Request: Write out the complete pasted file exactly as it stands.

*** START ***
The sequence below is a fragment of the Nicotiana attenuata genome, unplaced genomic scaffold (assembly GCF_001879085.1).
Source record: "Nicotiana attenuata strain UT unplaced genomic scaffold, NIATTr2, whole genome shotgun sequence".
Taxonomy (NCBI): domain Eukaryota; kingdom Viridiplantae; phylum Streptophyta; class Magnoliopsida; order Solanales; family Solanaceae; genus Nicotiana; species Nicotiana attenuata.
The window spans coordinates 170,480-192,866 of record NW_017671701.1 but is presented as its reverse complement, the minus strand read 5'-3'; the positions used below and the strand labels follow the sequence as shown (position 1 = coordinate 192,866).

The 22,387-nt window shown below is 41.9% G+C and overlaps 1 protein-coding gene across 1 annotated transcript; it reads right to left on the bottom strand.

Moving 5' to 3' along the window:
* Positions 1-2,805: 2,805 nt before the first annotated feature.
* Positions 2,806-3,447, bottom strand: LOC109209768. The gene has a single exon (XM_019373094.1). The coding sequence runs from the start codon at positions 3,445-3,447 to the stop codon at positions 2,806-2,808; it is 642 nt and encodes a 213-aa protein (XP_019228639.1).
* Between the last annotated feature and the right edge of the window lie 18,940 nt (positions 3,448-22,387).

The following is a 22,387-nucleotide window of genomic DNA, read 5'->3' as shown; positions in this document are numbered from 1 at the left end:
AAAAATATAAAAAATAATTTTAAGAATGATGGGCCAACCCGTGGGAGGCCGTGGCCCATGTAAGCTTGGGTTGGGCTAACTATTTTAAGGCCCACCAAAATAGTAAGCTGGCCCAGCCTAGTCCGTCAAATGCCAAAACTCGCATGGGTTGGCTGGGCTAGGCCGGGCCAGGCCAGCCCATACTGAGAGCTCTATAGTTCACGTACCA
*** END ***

The sequence below is a fragment of the Nicotiana attenuata genome, unplaced genomic scaffold (assembly GCF_001879085.1).
Source record: "Nicotiana attenuata strain UT unplaced genomic scaffold, NIATTr2, whole genome shotgun sequence".
Taxonomy (NCBI): domain Eukaryota; kingdom Viridiplantae; phylum Streptophyta; class Magnoliopsida; order Solanales; family Solanaceae; genus Nicotiana; species Nicotiana attenuata.
The window spans coordinates 170,480-192,866 of record NW_017671701.1 but is presented as its reverse complement, the minus strand read 5'-3'; the positions used below and the strand labels follow the sequence as shown (position 1 = coordinate 192,866).

The 22,387-nt window shown below is 41.9% G+C and overlaps 1 protein-coding gene across 1 annotated transcript; it reads right to left on the bottom strand.

Moving 5' to 3' along the window:
* Positions 1-2,805: 2,805 nt before the first annotated feature.
* Positions 2,806-3,447, bottom strand: LOC109209768. The gene has a single exon (XM_019373094.1). The coding sequence runs from the start codon at positions 3,445-3,447 to the stop codon at positions 2,806-2,808; it is 642 nt and encodes a 213-aa protein (XP_019228639.1).
* Between the last annotated feature and the right edge of the window lie 18,940 nt (positions 3,448-22,387).

The following is a 22,387-nucleotide window of genomic DNA, read 5'->3' as shown; positions in this document are numbered from 1 at the left end:
AAAAATATAAAAAATAATTTTAAGAATGATGGGCCAACCCGTGGGAGGCCGTGGCCCATGTAAGCTTGGGTTGGGCTAACTATTTTAAGGCCCACCAAAATAGTAAGCTGGCCCAGCCTAGTCCGTCAAATGCCAAAACTCGCATGGGTTGGCTGGGCTAGGCCGGGCCAGGCCAGCCCATACTGAGAGCTCTATAGTTCACGTACCA